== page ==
Host: Generally speaking, why is music so important to understanding the history of southern culture?
Weiss: Well, I would say, you know, culture and history go hand-in-hand. You know, they both inform each other. They both provide a context. A lot of the recordings that I listen to, it’s really wonderful to be able to enjoy just purely on a level of art. It’s also really interesting when you start digging into what was going on at that particular time. In a way, you can get inside the heads of the people at the time in terms of like, “Well what were they thinking about? What were they going through? What was life like at that particular moment in time?”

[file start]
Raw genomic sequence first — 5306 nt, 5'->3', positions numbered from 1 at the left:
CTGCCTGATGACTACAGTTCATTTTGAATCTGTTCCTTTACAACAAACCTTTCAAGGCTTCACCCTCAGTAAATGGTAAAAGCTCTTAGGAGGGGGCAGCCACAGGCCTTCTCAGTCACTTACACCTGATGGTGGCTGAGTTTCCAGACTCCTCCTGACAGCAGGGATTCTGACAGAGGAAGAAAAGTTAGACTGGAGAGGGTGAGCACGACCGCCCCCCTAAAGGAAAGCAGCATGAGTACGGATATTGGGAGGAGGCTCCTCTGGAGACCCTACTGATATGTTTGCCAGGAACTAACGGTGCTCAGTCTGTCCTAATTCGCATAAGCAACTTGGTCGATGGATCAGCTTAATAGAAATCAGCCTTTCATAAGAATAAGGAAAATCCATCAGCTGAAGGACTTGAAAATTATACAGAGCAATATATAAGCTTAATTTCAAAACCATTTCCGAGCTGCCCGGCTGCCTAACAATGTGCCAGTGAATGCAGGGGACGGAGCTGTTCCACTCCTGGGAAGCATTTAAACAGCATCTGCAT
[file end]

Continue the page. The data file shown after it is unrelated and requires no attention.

Host: Let’s jump back to this partnership with YepRoc Records and how did this partnership began in the first place?
Weiss: Releasing material from the Southern Folklife Collection is something that I’ve wanted to do since I first got to UNC. And it wasn’t until I met Billy and Glen at YepRoc where I realized, you know, there could be a local partnership to do this.
Host: As part of this partnership YepRoc Records is planning on releasing three albums from the Southern Folklife Collection. What are these first three albums that are now going to be available to music listeners?